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Teaching Notes

In this Section

Grade Level

College undergraduates, high school students and middle school students (part 1).

Learning Goals

After completing this unit, users will be able to (examples):

  • Search for and review data and graphs related to ice coverage in the Arctic region
  • Manipulate data in a spreadsheet to produce graphs.
  • Create and interpret trendline equations to define the rate of change in temperature and ice extent
  • Compare multiple sets of time series temperature data and relate trends to changes in sea ice extent. 
  • Explain albedo and the positive feed-back mechanisms that could exacerbate climate change with continued loss of sea ice.
  • Gain familiarity with the lexicon of climate research vocabulary.


The ice cap that covers much of the Arctic Ocean has declined significantly in recent years.  This impact of our current changing climate is often in the news and the concept and consequences of ice coverage understandable by the general public.  This module provides students with an opportunity to quantitatively explore the real changes in the polar ice cap, including the regions that have been impacted the most and the correlations between these changes and regional temperature variation.  The Arctic region has seen the most substantial temperature increases thus far and are expected to continue to see significant additional increases in temperature that are well above the global average values.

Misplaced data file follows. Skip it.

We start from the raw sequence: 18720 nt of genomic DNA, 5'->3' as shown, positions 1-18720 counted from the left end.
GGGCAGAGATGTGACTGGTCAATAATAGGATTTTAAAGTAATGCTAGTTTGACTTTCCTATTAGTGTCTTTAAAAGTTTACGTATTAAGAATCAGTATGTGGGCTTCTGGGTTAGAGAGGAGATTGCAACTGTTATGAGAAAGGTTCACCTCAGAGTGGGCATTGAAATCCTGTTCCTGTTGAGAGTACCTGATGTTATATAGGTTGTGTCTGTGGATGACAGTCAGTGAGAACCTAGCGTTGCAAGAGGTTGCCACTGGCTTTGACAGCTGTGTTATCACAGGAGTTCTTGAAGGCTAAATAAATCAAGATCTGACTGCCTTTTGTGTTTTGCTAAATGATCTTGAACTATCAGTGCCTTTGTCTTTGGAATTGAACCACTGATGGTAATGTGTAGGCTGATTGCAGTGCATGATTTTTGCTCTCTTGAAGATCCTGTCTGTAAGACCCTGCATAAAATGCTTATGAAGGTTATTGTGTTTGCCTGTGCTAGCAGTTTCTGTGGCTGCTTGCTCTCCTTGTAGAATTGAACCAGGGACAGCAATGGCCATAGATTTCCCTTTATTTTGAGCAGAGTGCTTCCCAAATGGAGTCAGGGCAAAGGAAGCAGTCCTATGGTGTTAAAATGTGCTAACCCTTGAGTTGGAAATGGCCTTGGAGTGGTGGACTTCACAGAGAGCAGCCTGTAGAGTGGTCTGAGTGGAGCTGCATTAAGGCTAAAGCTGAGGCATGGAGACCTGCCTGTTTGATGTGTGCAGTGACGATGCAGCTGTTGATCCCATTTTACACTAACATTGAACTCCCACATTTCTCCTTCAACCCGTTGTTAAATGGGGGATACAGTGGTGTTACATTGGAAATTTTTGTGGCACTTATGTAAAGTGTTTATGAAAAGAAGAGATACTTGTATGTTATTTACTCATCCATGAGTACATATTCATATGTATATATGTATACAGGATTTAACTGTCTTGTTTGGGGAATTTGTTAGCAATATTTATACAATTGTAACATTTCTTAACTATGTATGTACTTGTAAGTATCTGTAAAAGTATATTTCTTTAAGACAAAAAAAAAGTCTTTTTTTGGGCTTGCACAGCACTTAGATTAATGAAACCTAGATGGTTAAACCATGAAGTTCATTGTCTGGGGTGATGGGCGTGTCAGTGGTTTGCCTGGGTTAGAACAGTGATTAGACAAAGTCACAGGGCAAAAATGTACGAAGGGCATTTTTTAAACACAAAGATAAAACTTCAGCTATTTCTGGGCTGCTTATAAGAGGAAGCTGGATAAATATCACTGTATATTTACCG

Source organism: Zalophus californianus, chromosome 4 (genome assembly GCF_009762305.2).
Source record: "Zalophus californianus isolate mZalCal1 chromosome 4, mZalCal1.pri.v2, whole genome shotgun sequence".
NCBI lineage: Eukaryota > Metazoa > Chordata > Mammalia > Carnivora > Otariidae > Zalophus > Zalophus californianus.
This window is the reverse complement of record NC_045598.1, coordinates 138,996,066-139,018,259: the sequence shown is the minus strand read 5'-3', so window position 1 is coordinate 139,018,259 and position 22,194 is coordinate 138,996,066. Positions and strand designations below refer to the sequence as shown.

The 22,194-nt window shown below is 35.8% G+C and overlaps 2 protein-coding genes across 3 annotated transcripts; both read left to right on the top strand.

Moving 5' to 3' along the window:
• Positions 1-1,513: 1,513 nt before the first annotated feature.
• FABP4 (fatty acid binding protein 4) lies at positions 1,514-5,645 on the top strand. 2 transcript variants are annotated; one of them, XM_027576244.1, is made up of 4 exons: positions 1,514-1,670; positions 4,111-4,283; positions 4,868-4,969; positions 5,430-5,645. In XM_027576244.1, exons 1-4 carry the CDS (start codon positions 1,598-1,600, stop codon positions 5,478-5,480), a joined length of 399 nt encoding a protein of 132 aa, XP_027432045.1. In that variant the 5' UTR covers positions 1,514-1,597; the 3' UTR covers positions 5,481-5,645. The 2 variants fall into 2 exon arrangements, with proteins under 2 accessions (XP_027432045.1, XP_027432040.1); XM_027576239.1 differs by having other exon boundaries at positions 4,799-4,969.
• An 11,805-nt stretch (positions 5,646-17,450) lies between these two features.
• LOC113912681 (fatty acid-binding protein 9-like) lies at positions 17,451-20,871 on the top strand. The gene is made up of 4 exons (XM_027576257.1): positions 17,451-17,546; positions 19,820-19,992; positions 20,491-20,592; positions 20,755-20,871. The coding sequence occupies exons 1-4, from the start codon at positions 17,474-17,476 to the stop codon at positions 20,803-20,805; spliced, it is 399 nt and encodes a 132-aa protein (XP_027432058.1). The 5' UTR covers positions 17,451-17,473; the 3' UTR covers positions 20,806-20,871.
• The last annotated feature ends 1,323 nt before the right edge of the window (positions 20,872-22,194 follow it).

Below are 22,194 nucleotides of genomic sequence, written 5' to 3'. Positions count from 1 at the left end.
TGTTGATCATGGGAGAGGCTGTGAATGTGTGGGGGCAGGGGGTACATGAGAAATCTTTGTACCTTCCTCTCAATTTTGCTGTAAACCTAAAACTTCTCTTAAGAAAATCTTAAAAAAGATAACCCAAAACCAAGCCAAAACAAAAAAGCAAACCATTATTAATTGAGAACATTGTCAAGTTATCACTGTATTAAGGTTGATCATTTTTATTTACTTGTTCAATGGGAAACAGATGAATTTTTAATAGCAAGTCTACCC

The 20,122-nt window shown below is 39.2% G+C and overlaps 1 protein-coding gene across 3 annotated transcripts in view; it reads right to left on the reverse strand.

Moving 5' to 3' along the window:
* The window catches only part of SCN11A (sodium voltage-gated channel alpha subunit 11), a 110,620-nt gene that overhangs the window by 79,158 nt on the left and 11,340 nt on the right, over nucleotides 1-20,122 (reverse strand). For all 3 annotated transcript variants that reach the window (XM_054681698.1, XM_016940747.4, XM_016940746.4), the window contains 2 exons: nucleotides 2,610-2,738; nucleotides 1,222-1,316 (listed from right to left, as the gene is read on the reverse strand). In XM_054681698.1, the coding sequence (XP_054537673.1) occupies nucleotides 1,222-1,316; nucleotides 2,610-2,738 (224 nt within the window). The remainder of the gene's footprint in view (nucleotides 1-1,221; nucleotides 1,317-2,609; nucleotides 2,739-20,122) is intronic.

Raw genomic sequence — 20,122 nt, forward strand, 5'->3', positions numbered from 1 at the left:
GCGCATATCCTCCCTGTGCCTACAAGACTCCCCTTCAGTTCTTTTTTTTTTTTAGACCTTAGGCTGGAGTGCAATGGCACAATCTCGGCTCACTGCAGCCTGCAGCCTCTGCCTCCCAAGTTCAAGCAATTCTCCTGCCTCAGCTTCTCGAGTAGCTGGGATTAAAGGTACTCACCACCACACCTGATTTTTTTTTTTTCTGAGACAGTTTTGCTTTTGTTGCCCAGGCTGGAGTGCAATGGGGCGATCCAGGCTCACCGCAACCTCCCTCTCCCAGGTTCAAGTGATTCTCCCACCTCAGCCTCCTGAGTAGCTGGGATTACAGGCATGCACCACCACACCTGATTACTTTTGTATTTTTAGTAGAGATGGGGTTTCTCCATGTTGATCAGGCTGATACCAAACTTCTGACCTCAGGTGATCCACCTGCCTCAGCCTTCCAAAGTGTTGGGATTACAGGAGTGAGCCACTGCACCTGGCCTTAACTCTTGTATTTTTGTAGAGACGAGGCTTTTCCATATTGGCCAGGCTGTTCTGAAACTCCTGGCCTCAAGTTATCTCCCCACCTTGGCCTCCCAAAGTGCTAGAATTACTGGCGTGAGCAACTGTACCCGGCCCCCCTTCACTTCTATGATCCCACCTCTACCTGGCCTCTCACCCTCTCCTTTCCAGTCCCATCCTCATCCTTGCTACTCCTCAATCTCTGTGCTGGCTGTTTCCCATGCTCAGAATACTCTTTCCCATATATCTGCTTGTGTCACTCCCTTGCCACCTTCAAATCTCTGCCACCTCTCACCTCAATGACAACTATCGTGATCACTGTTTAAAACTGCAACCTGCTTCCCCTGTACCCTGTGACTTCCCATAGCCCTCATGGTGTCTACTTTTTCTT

Key Concepts and Vocabulary

Albedo: Albedo is the fraction of solar energy (shortwave radiation) reflected from the Earth back into space. It is a measure of the reflectivity of the earth's surface. Ice, especially with snow on top of it, has a high albedo: most sunlight hitting the surface bounces back towards space. Water is much more absorbent and less reflective. So, if there is a lot of water, more solar radiation is absorbed by the ocean than when ice dominates.

Figure 1

Arctic ice cap: Polar ice packs are large areas of pack ice formed from seawater in the Earth's polar regions, known as polar ice caps: the Arctic ice pack (or Arctic ice cap) of the Arctic Ocean and the Antarctic ice pack of the Southern Ocean, fringing the Antarctic ice sheet. Polar packs significantly change their size during seasonal changes of the year. However, underlying this seasonal variation, there is an underlying trend of melting as part of a more general process of Arctic shrinkage.

Satellite imaging: Satellite imagery consists of photographs of Earth or other planets made by means of artificial satellites. Satellite images have many applications in meteorology, agriculture, geology, forestry, biodiversity conservation, regional planning, education, intelligence and warfare. Images can be in visible colors and in other spectra. All satellite images produced by NASA are published by Earth Observatory and are freely available to the public.

Background Information

An extremely cold environment, low levels of light, and enormous mass of snow and ice characterize the Arctic region. This vast ecosystem is home to many diverse habitats and species, on the land and in the ocean, that depend on a constant amount of ice each season to survive. Arctic ice also acts as a very large mirror and heat sink for the Earth. Ice has a much greater ability to reflect short-wave radiation (albedo) reaching the Earth’s surface than water.  The different abilities of ice and water to reflect radiation translates to their different albedo values,   ~ 0-0.3 for water and 0.5-0.7 for ice (Figure 1). The Earth’s average albedo is approximately 0.3 (or 30%). The high albedo make ice and snow very important in keeping the Earth cool: they reflect much of the incoming solar radiation that is hits the Arctic region.